Bespoke Travel Kits


I have a strange thing for travel kits. When I was growing up, our bathroom cupboards were full of in-flight toiletry bags filled with nylon socks, eye masks, creams to keep your skin soft in dry aeroplane air and strange-tasting mouthwash. Dad would bring them home from his frequent business trips and we were sometimes lucky enough to be given our own if we were upgraded when travelling with him. Even today, when I find myself flying business class, it’s the travel kit I go for first, before taking a single sip of the complimentary champagne. I guess that tells you a lot about my interests.

At one point, my mother had sufficient small bottles of Hermes Caleche scent to keep her smelling sweet for years, simply because they were included in a particular kit for an airline that Dad travelled with a lot of the time. We had exotics such as pepsodent toothpaste in miniature tubes when they didn’t sell this American brand in New Zealand, plenty of spare toothbrushes and disposable razors for forgetful guests, and used the empty bags to store all sorts of small items around the house.

In recent years, most skin care and cosmetics companies have introduced their own travel kits. Filled with trial sizes of their most popular products, they allow us to pop one in the overnight bag without the hassle of decanting lotions into plastic travel bottles. One of my friends has given me travel kits two years in a row for my birthday. They’re a wise choice of gift showing that she really understands me and knows that the kits will be used because of my Incurable Travel Bug.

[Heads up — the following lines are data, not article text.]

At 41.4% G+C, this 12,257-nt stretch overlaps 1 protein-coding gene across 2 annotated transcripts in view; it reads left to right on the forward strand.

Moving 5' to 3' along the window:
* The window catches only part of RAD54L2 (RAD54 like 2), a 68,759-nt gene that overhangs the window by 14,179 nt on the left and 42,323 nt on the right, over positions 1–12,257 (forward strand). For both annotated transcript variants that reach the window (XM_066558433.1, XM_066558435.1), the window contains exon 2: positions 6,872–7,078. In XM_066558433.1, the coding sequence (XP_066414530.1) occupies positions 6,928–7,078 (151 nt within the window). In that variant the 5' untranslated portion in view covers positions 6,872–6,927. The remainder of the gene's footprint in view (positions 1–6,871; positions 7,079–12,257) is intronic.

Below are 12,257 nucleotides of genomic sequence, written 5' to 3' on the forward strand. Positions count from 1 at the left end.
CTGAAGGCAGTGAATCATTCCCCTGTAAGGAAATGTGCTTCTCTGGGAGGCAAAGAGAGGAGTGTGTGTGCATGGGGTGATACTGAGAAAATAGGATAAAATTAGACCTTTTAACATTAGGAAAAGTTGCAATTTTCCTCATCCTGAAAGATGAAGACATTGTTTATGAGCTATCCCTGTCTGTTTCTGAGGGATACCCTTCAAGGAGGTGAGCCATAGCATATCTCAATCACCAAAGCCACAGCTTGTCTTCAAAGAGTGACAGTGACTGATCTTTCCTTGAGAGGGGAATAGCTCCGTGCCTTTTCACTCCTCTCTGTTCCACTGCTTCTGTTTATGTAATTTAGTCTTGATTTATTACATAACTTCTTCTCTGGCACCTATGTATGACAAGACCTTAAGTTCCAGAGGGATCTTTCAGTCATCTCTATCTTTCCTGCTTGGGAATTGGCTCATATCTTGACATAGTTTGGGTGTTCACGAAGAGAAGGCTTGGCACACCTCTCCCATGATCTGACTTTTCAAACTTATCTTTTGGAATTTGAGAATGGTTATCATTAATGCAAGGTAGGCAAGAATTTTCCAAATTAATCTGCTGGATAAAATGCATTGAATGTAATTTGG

First up was the Eve Lom travel kit, containing facial scrub and muslin cloth, mask, two types of moisturiser and a hand cream. I used it on a one-week trip last year and, apart from the facial scrub which was so divine that I continued to use it at home, I have yet to finish all the products. The packaging is a white faux-leather zip-up box which is small and practical, and because of its shape it’s impossible to squash the tubes inside. £50.00 from Harrods. Ouch. But I have to say that I am seriously considering saving up for the facial scrub (£48.00 for 100ml) because it smells citrus-y and edible and made my skin incredibly soft.

This year, Wise Friend gave me a Liz Earle kit which comes in a plastic zip-up envelope containing facial scrub and cloth, a toner and two moisturisers (again). It’s already been used for a visit to my parents and will come in handy for upcoming weekends away. Checking out the Liz Earle website, there are lots of different kit combinations (£15.00-£50.00), depending on how much product you think you’ll need on your travels. There’s the Pampering Weekend Kit, the Ski Kit and even a London Marathon Kit for those of us who think pounding the pavements for 26 miles is fun. (Not me.)

I like Decleor’s travel washbags. Jo Malone makes luxury travel kits, too, as does Molton Brown, Bliss, The Sanctuary etc etc. However, it’s also easy to make our own, Bespoke Travel Kit, and this way, you can use exactly what suits you. They also make great gifts, especially if you use products you know your friends will like.